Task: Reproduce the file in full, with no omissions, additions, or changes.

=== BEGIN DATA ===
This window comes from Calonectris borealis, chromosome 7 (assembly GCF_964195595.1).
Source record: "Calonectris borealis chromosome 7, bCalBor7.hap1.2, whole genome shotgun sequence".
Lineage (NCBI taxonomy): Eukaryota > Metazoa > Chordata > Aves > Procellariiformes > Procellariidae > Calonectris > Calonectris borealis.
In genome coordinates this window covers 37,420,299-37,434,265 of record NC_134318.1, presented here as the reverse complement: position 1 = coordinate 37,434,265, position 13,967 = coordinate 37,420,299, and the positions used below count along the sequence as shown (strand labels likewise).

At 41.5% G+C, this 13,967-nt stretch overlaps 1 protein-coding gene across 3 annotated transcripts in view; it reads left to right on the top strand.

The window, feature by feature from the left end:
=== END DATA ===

This window comes from Calonectris borealis, chromosome 7 (assembly GCF_964195595.1).
Source record: "Calonectris borealis chromosome 7, bCalBor7.hap1.2, whole genome shotgun sequence".
Lineage (NCBI taxonomy): Eukaryota > Metazoa > Chordata > Aves > Procellariiformes > Procellariidae > Calonectris > Calonectris borealis.
In genome coordinates this window covers 37,420,299-37,434,265 of record NC_134318.1, presented here as the reverse complement: position 1 = coordinate 37,434,265, position 13,967 = coordinate 37,420,299, and the positions used below count along the sequence as shown (strand labels likewise).

At 41.5% G+C, this 13,967-nt stretch overlaps 1 protein-coding gene across 3 annotated transcripts in view; it reads left to right on the top strand.

The window, feature by feature from the left end: